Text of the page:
The reunited cast celebrated the revival’s forthcoming launch Tuesday at The Grove.
Netflix chief content officer Ted Sarandos was singing a happy tune Tuesday at the premiere of the multicam sequel series to the ’90s sitcom Full House.
“Everywhere you look… you see Fuller House,” he told the family-friendly crowd in reference to the show’s famed theme song. “Everyone in the offices knows, they’re laughing because they know I’ve been singing this for months.”
And who could blame him. As Sarandos noted in his opening remarks at The Grove’s Pacific Theatres, the first trailer announcing Fuller House’s Feb. 26 premiere date drew 14 million viewers – the highest of any video from the streaming company that is also home to favorites such as House of Cards, Orange Is the New Black and other revivals like Wet Hot American Summer.
Despite Full House’s continued success in syndication, original series creator and Fuller House showrunner Jeff Franklin noted that he had been pitching the sequel since as far back as 2008. “It took us six years to get it going but we’re so excited to be here,” Franklin said in his opening remarks.
When speaking with The Hollywood Reporter on the green carpet, the word “surreal” was a common utterance among Franklin and the reunited cast, which were all in attendance with the exception of Mary-Kate and Ashley Olsen who do not appear in the revival.
“It’s amazing,” Franklin said. “It’s just so joyous and there’s so much love between all these people. The fact that we get to do this again is such a gift.”
Andrea Barber, who plays D.J. Tanner’s best friend Kimmy Gibbler, shared the sentiment and touched back to the cast’s many off-screen reunions over the years. “It feels like we’ve never left. We picked right up where we left off,” she said. “Its like being together again with your brothers and sisters at your childhood home.”
However, this time the childhood home has some new tenants. Fuller House centers on the next generation, D.J. (Candace Cameron Bure), Stephanie (Jodie Sweetin) and Kimmy as they move into the iconic Tanner family home after the death of D.J.’s husband to help her raise her three children – much like the premise of the original series. “The adults have passed the torch onto the kids and now Candace, Jodie and I are spearheading this show and it’s a lot of pressure,” Barber said.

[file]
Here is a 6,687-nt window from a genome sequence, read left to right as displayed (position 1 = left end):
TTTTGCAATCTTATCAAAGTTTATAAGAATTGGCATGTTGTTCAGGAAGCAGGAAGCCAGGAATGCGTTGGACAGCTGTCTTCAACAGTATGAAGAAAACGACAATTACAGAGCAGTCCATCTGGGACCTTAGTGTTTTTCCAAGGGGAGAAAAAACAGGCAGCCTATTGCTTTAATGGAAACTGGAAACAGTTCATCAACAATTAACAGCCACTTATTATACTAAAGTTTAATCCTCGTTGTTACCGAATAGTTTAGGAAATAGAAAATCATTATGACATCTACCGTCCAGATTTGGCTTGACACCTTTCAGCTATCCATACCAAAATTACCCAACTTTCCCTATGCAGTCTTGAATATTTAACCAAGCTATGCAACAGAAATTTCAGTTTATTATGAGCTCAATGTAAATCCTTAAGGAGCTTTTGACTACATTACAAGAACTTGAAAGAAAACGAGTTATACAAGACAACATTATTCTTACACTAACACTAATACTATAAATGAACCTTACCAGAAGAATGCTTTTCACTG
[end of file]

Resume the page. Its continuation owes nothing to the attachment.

The premiere is full of fun nods back to the original series and also featuring several returning cast members such as John Stamos and Bob Saget. However, there are certain updates as well. After all, the original Full House went off the air in 1995, 21 years ago.
“You have to update technology certainly. We all have our phones now, ” said Dave Coulier, who reprises his role as Uncle Joey in several episodes. “Its kind of like Full House 2.0 so we update it for today, but I think fans are still going to love the fact that we still have all those traditional family values. I think it will be video comfort food for a lot of people.”
Although the sequel series shares certain qualities with its predecessor, Sweetin thinks Fuller House will also be able to blaze its own individual path with the 13 new half-hour episodes, which all premiere on the same day. “I’m really excited for fans to see what a great show Fuller House is all on its own and not compare it necessarily to the old Full House but to watch it for the new show that it is,” she said.
It’s only the first season of Fuller House, but the cast is already looking ahead to season two, and beyond. “This doesn’t happen very often in anyone’s lifetime to be able to go back and work with the people you love and have a blast,” Bure said. “We hope we get to do this one for another 10 years.”
Franklin is already looking further down the road, pointing particularly to the new generation of child actors on the show. He said at the screening, “We hit the jackpot again, so don’t be surprised if we’re back here in another 30 years.”
Fuller House premieres Feb. 26 on Netflix.